Apple’s upcoming music streaming service comes at an interesting time in the industry. Jay-Z recently relaunched his own streaming music service dubbed Tidal, recruiting help from other A-list artists like Rhianna, Alicia Keys, Coldplay frontman Chris Martin, and Kanye West. There are existing services from Spotify, Beats, Google, and others. All of these offerings have their own pros and cons, but I’ve used them all and none of them accomplish streaming music perfectly. Apple now has the opportunity to take the best features of each service and offer its own competitive service.

Last week, Ben Lovejoy broke down exactly what Apple’s streaming music service would need for him to stop buying music. Even without Apple’s new service, I’ve already done that. Most of my music is streamed from Spotify. Rarely do I actually buy albums on iTunes, and I almost never buy physical CDs. The problem with this approach is no streaming music service gets it 100 percent right for me.

I’m hoping that Apple incorporates the best of each existing subscription music service into its own upcoming music service. What are those key points? Let’s discuss…

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HBO CEO reached out to his old boss Jimmy Iovine to land Apple’s HBO Now launch

Eddy Cue and Jimmy Iovine at Code Conference via Re/code

Eddy Cue and Jimmy Iovine at Code Conference via Re/code

As HBO’s new standalone streaming service launches today exclusively on Apple TV and iOS devices, FastCompany has a story profiling HBO CEO Richard Plepler and the motivation behind the new service and partnership with Apple.

In the story, Plepler denies that an $80 billion bid to buy Time Warner encouraged the launch of HBO Now and explains that he had already reached out to Apple executive Jimmy Iovine, who he had worked for previously at Warner Music: Read more

Upcoming refreshed Apple TV reportedly will not feature support for 4K video

Apple TV home screen

BuzzFeed reports today that Apple’s next-generation Apple TV will not support 4K video streaming. Citing “sources in position to know,” the report claims that due to the lack of TVs that support the latest video standard, as well as the lack of streaming 4K content, Apple has no plans to implement it into its upcoming refreshed set-top box.

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Opinion: Will Apple’s streaming music service mean I finally stop buying music?

music

I was an early adopter of digital music (you hide your surprise well). I bought my first mp3 player in 1998, some three years before the first iPod. It cost a silly amount of money and stored exactly one album at a time in its 64MB (not GB) of flash memory.

Me being me, I went through a few different generations of mp3 player before Apple completely changed the game with the iPod. Ironically, by adopting a less sophisticated technology–a hard drive in place of flash memory–Apple created a far better product. One that allowed us to carry around 80 albums at a time. I bought one the day it went on sale, having by then finished ripping all my CDs to mp3.

When the 160GB iPod came out in 2007, I again bought one immediately. That was large enough to hold my entire music collection at the time. I not only carried it everywhere with me, I also plugged it into my hifi at home and to the AUX socket of my car stereo. At which point, I started wondering why I still had a wall full of CDs …  Read more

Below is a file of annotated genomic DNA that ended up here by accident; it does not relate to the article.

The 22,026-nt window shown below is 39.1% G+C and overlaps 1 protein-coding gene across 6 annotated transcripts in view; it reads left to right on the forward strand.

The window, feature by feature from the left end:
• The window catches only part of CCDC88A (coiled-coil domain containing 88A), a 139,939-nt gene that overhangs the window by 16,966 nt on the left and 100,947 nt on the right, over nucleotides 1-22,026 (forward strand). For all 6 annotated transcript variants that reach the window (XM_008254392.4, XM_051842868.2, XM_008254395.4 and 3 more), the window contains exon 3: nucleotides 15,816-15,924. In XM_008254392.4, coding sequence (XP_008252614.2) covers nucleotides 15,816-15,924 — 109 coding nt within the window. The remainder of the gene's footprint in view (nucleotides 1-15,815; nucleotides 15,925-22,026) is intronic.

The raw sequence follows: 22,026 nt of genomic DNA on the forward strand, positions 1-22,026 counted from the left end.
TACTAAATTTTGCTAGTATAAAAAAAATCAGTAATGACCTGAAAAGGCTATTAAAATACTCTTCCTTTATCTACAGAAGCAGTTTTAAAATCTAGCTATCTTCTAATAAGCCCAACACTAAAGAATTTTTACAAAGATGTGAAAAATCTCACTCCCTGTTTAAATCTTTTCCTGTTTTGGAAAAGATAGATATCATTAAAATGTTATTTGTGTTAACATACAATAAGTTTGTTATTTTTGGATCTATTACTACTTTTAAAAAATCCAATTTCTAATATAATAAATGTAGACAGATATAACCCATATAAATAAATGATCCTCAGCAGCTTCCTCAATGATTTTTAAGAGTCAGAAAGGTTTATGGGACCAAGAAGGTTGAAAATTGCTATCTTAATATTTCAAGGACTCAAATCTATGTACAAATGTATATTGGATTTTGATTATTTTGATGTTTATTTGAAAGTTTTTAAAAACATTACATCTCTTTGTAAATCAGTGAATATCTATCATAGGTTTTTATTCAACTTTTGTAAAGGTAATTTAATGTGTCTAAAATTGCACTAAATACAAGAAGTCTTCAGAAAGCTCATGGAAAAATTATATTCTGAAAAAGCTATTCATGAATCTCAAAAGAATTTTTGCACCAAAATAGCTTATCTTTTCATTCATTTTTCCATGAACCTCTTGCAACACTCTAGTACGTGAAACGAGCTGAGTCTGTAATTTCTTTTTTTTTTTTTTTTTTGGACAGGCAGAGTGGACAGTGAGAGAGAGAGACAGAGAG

Apple hires Dolby’s technology chief to bolster audio and display technologies

rockwell

Continuing its high-level executive hiring spree, Apple has recruited Dolby Executive Vice President Mike Rockwell to become an executive in its hardware division, 9to5Mac has learned. According to a source, Rockwell has likely been hired to bolster the audio and display performance of future Apple products, which could include anything from next-generation Apple monitors to professional audio/video editing tools to speakers. Rockwell’s LinkedIn profile confirms he joined Apple in February but does not specify his role.

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Jay-Z’s new Tidal music service respects the artist, but rips off Spotify’s UI

Tidal-vs-Spotify-UI

In case you hadn’t heard, Jay-Z is this week launching (relaunching) the Tidal music service he recently acquired along with a lot of help from industry friends. The company is hoping its model is innovative and helps artists earn more, but its UI for the web app appears to be a shameless copy of Spotify, as you can see in the comparison screenshot: Tidal above, Spotify below. Read more

Jimmy Iovine tried to lure key Tidal artists away to Apple, but no hard feelings, says Jay Z

Jay Z Performs At O2 Arena In London

Jay Z suggested in an interview with Billboard that Jimmy Iovine had tried to lure away top-selling artists from his newly-relaunched streaming music service, Tidal, but that he wasn’t angry about it. Iovine had reputedly offered more up-front cash to Tidal artists who agreed to do a deal with Apple.

I think that’s just his competitive nature, and I don’t know if he’s looking at the bigger picture: That it’s not about me and it’s not about him; it’s about the future of the music business.

The rap and hip-hop star said that he had initially hoped to work in cooperation with Iovine, having “talked to every single service,” but had apparently been rebuffed …  Read more